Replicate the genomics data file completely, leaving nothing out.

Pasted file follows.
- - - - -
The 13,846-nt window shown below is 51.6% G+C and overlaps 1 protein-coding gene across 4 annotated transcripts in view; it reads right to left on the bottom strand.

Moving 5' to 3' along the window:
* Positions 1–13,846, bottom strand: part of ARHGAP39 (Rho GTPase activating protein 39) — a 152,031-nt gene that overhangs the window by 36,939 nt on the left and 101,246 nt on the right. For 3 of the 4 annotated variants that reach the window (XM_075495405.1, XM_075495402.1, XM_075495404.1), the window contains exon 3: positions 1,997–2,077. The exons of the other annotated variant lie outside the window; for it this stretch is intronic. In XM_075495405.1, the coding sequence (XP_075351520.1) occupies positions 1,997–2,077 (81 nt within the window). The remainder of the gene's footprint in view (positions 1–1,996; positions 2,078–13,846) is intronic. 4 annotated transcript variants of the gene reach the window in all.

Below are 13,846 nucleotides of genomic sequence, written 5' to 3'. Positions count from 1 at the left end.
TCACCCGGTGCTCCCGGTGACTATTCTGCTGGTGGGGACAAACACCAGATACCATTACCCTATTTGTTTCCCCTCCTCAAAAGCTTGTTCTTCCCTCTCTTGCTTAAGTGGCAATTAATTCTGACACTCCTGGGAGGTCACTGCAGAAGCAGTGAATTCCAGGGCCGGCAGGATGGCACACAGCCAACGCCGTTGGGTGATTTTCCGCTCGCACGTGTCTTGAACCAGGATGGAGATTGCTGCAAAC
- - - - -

The 13,846-nt window shown below is 51.6% G+C and overlaps 1 protein-coding gene across 4 annotated transcripts in view; it reads right to left on the bottom strand.

Moving 5' to 3' along the window:
* Positions 1–13,846, bottom strand: part of ARHGAP39 (Rho GTPase activating protein 39) — a 152,031-nt gene that overhangs the window by 36,939 nt on the left and 101,246 nt on the right. For 3 of the 4 annotated variants that reach the window (XM_075495405.1, XM_075495402.1, XM_075495404.1), the window contains exon 3: positions 1,997–2,077. The exons of the other annotated variant lie outside the window; for it this stretch is intronic. In XM_075495405.1, the coding sequence (XP_075351520.1) occupies positions 1,997–2,077 (81 nt within the window). The remainder of the gene's footprint in view (positions 1–1,996; positions 2,078–13,846) is intronic. 4 annotated transcript variants of the gene reach the window in all.

Below are 13,846 nucleotides of genomic sequence, written 5' to 3'. Positions count from 1 at the left end.
TCACCCGGTGCTCCCGGTGACTATTCTGCTGGTGGGGACAAACACCAGATACCATTACCCTATTTGTTTCCCCTCCTCAAAAGCTTGTTCTTCCCTCTCTTGCTTAAGTGGCAATTAATTCTGACACTCCTGGGAGGTCACTGCAGAAGCAGTGAATTCCAGGGCCGGCAGGATGGCACACAGCCAACGCCGTTGGGTGATTTTCCGCTCGCACGTGTCTTGAACCAGGATGGAGATTGCTGCAAAC